Old penmanship and handwriting fonts
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The text face used here (as well as elsewhere) is Broadsheet™. The home page letters are set in Emily Austin™ & Lamar Pen™. All typefaces referenced on this website—Abigail Adams™, American Scribe™, Antiquarian™, Antiquarian Scribe™, Attic Antique™, Austin Pen™, Bonhomme Richard™, Bonsai™, Botanical Scribe™, Broadsheet™, Castine™, Douglass Pen™, Emily Austin™, Geographica™, Geographica Hand™, Geographica Script™, Houston Pen™, Lamar Pen™, Military Scribe™, Old Man Eloquent™, Remsen Script™, Schooner Script™, Terra Ignota™ & Texas Hero™ (as well as all other fonts in the Handwritten History™ Bundle)—are the intellectual property of Three Islands Press (copyright ©1994–2015). For site licensing contact:

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Posts Tagged ‘Viktorie font’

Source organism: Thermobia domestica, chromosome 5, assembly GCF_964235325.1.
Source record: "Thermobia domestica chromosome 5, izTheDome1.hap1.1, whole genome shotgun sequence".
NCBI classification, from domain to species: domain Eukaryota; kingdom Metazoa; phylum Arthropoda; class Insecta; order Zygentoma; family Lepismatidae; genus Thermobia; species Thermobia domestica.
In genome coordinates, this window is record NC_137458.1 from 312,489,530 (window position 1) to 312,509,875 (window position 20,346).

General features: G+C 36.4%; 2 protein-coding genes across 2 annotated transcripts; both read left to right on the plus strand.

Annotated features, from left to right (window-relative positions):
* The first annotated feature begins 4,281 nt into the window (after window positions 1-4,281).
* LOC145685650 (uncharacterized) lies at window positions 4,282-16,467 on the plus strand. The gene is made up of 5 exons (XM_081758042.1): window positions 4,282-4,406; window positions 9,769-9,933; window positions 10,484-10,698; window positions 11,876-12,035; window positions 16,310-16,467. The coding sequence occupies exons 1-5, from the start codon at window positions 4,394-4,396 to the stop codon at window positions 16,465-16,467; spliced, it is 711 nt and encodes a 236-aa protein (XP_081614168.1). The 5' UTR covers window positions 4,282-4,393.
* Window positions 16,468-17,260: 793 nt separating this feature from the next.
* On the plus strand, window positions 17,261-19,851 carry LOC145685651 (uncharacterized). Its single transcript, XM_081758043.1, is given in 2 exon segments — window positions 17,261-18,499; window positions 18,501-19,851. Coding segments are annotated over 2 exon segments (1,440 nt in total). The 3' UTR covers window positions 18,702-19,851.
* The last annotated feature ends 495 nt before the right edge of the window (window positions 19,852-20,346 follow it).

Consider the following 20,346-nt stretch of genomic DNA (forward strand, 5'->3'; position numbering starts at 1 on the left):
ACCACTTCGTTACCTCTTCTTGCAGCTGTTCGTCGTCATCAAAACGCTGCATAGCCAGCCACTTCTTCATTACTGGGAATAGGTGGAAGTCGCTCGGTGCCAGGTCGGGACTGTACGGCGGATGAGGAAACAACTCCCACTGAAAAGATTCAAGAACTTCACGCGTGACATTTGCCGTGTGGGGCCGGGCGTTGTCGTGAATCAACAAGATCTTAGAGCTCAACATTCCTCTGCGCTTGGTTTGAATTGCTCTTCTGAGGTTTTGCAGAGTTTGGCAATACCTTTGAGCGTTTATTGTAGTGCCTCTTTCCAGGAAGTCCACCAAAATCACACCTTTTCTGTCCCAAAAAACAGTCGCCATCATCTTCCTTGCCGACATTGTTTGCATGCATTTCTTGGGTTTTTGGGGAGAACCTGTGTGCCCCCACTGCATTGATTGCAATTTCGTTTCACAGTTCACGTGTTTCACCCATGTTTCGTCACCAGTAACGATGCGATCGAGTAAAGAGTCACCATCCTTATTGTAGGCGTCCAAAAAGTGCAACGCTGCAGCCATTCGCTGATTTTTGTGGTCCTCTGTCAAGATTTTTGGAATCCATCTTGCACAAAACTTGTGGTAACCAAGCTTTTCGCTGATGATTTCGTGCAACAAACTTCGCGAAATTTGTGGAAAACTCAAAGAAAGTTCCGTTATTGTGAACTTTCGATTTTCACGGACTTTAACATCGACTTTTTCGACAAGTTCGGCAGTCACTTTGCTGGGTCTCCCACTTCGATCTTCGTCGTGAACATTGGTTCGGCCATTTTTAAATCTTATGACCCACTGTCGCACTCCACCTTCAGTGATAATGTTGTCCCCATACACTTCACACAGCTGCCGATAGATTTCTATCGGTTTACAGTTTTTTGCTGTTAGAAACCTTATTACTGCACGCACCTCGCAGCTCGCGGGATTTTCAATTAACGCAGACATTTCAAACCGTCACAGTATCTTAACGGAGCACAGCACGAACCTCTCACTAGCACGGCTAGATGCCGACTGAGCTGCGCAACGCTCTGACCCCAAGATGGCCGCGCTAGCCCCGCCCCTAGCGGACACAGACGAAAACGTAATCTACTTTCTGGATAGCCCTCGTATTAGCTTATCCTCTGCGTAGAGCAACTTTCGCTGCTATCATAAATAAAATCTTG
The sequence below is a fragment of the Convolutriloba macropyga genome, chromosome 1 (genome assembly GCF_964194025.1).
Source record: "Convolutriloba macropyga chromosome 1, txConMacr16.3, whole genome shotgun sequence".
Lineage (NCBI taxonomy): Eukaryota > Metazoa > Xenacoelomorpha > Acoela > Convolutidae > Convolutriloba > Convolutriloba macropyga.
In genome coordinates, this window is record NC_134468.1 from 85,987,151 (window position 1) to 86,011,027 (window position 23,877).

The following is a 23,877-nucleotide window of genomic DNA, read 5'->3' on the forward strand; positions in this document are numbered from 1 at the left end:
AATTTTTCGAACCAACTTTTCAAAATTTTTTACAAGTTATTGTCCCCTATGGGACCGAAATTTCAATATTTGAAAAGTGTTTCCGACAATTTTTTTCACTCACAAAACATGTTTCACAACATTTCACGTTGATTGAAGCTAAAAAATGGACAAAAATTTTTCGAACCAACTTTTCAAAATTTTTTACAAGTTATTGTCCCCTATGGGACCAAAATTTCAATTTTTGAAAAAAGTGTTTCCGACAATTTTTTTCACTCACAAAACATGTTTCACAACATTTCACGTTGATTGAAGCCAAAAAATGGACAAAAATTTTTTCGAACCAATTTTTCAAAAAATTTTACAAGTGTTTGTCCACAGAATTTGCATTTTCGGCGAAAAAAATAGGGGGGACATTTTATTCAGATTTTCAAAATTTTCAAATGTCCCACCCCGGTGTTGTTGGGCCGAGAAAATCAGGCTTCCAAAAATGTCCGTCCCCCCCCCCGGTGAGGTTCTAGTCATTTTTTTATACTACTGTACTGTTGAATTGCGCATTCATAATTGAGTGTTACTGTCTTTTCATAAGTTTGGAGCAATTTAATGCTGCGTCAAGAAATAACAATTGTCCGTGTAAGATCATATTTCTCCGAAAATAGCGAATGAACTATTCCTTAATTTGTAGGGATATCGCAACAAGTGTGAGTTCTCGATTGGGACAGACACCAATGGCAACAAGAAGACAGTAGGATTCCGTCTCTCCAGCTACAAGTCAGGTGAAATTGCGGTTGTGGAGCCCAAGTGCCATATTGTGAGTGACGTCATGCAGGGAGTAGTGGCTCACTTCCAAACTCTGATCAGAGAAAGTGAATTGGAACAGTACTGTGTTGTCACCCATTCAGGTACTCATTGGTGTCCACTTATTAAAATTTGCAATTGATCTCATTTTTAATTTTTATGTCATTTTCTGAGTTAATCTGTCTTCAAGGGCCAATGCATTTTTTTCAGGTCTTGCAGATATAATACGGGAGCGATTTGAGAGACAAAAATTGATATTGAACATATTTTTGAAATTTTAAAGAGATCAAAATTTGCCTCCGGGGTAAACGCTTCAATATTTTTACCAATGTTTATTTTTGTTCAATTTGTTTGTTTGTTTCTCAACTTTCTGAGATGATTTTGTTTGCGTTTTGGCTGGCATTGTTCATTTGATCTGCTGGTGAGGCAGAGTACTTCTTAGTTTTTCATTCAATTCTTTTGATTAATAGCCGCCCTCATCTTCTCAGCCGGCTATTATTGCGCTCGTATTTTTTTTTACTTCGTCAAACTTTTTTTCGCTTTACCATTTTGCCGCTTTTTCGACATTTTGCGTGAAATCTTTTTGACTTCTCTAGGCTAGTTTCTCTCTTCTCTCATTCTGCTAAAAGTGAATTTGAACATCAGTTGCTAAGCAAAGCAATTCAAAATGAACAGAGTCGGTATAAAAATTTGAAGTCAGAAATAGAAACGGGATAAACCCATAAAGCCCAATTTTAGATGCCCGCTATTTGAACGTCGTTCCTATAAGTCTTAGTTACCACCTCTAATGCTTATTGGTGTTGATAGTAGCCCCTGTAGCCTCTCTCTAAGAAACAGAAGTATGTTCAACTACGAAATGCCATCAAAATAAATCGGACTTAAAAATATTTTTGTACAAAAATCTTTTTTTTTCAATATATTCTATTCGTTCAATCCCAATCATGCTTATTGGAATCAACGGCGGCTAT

Handwriting as art
Sunday, June 5th, 2016
Old Dutch and Malabar scripts.

Old Dutch and Malabar scripts.

I have in my possession a book published in Amsterdam in 1672. Its author is Philippus Baldaeus, a Dutch Calvinist missionary, and my copy is written predominantly in German. It’s a big book, whose title (translated into English) is A True detailed description of the famous East Indian Coasts of Malabar and Coromandel, and the island of Ceylon.

Baldaeus accompanied Dutch invaders to southern India and Sri Lanka and came back with a tale to tell. This volume—which my father (Germanic languages professor and literary translator A. Leslie Willson) used in researching a book of his own*—has a number of magnificent plates and a series of pages showing samples of the glyphs and letterforms then used in the ancient written language of the residents of Malabar.

Egyptian hieroglyphs (the British Museum).

Egyptian hieroglyphs (the British Museum).

The scripts are truly beautiful—both the exotic Brahmic glyphs of Malabar and the looping Dutch script that accompanies it. And they serve as just one example of handwriting as art.

The earliest writers of course used pictographs, then hieroglyphs (pictures representing sounds), which could certainly be considered art. As might the illuminated manuscripts created by Medieval scribes—but that’s not what I mean. I mean handwritten symbols, Latin and otherwise, whose shapes or execution or both represent art in a fundamental way.